Am J Cardiovasc Dis 2012;2(2):116-122
The prevalence of methicillin resistant organisms among pacemaker and
defibrillator implant recipients
David J Rodriguez, Aisha Afzal, Rudolph Evonich, David E Haines
Department of Cardiovascular Medicine, Oakland University William Beaumont School of Medicine, Beaumont Health
System, Royal Oak, MI, USA.
Received March 1, 2012; accepted March 23, 2012; Epub May 15, 2012; Published June 15, 2012
Abstract: Introduction: Pacemaker and defibrillator infections are an uncommon, but catastrophic complication of device
implantation. The present study examined the prevalence of device-related infections, the patterns of antibiotic resistance,
and the presence of methicillin resistant staphylococcus aureus (MRSA) nares colonization in device implant recipients.
Methods: Two protocols were employed using a retrospective and a prospective analysis. A retrospective chart review of
218 patients with suspected device infection from 1/2000 to 1/2011 was performed. Demographics, infection rates, and
patterns of antibiotic resistance were compared. The prospective analysis enrolled one hundred eighty two patients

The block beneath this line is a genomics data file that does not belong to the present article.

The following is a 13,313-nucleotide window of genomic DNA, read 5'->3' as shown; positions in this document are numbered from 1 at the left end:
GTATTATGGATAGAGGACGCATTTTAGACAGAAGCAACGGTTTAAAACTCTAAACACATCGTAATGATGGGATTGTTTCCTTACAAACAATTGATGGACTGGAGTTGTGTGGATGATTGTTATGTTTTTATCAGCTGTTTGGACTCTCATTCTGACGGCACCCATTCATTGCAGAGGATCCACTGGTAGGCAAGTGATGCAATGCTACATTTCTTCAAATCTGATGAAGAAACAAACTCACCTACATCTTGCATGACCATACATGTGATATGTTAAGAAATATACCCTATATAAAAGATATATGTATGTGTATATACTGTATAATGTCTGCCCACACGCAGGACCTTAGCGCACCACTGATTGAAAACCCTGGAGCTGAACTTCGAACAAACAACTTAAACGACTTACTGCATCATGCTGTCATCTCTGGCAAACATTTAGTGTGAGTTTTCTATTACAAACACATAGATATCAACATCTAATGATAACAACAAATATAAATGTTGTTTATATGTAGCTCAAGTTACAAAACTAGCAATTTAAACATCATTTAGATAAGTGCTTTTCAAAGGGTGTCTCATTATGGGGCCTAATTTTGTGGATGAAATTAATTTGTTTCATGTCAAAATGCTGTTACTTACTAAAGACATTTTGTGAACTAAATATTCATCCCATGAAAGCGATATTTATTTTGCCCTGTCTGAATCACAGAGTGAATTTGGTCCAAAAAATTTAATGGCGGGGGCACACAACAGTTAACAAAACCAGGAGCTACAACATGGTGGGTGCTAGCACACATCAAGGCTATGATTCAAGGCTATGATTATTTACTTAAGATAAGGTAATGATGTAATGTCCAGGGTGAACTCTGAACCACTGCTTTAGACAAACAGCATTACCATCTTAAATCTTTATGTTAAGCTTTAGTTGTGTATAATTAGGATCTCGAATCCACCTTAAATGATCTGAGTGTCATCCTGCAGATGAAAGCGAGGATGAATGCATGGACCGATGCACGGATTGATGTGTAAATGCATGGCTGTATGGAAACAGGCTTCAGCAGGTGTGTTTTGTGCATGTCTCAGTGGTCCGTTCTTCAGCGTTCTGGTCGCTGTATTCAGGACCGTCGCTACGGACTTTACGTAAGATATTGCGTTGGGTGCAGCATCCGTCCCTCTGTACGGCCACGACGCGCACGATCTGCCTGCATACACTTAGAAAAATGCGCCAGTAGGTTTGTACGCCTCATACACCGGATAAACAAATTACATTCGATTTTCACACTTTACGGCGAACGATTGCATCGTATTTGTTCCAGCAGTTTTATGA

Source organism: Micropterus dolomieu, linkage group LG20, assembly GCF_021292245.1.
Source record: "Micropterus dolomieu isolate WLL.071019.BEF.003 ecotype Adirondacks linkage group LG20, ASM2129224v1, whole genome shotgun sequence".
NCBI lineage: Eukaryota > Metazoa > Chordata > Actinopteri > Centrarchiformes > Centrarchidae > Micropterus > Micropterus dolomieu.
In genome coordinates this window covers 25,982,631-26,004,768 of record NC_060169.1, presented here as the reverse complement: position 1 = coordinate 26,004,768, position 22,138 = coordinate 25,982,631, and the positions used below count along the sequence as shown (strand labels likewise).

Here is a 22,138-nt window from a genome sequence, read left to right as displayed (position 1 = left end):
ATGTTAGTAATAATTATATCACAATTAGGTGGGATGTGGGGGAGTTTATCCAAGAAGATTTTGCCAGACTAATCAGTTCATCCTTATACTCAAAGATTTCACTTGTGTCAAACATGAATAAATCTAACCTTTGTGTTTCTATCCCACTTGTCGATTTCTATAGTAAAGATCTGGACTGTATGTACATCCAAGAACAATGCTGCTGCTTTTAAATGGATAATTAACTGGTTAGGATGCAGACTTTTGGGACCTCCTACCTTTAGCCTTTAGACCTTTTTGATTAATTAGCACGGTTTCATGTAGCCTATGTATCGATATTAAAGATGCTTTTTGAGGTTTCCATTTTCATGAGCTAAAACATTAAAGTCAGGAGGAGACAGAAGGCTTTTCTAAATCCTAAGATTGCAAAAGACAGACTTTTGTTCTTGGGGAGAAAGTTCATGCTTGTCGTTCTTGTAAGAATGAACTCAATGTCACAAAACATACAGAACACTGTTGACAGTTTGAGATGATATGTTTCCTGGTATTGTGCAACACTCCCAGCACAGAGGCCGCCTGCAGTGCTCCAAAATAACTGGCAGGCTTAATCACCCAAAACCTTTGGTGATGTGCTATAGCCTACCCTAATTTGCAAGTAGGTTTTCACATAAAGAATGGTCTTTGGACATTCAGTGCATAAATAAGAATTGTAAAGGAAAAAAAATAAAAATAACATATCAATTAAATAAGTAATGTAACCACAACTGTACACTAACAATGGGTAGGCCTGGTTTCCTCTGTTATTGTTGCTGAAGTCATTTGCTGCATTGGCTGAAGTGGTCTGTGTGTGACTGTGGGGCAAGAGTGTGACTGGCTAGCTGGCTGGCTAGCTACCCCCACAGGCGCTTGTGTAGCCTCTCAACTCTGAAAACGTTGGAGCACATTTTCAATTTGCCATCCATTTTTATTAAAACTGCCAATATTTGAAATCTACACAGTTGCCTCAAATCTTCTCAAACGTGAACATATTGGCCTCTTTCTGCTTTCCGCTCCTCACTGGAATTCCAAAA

undergoing device implantations or generator replacements. The nares were swabbed and analyzed for the presence of
staphylococcus aureus, and tested for methicillin sensitivity. Results: Over a period of ten years, 12,771 device
implants/generator changes/system revisions were performed, with an infection rate of 1.2%. Methicillin resistance (MR)
was identified in 98/218 (44.9%) of patients. Those with MR infection had more diabetes and cardiomyopathy. There was
no significant increase in methicillin resistance over time (p=0.30). Our prospective analysis included 110 men. A total of
32 patients (17.6%) had positive cultures for SA: 6.6% with MRSA. Patients positive for MRSA nares colonization had a
statistically significant greater length of hospital stay 8.5 days (mean) versus 4.4 days (P=0.049). Conclusions: Methicillin
resistant organisms appear to be emerging and persistent pathogens in device implants. The screening of MRSA
colonization may identify new populations at risk. Further studies and analysis are needed to determine the cost
effectiveness of a screening protocol. (AJCD1203002).
Keywords: Pacemaker infections, MRSA infections, methicillin resistant infections, nares colonization, pacemaker
generator changes, antibiotic prophylaxis
Address all correspondence to:
Dr. David E Haines
Department of Cardiovascular Medicine
Oakland University William Beaumont School of Medicine
Heart Rhythm Center, Beaumont Health System
3601 West 13 Mile Road, Royal Oak, MI 48073, USA.
Tel: 248-898-4198; Fax 248-898-0986
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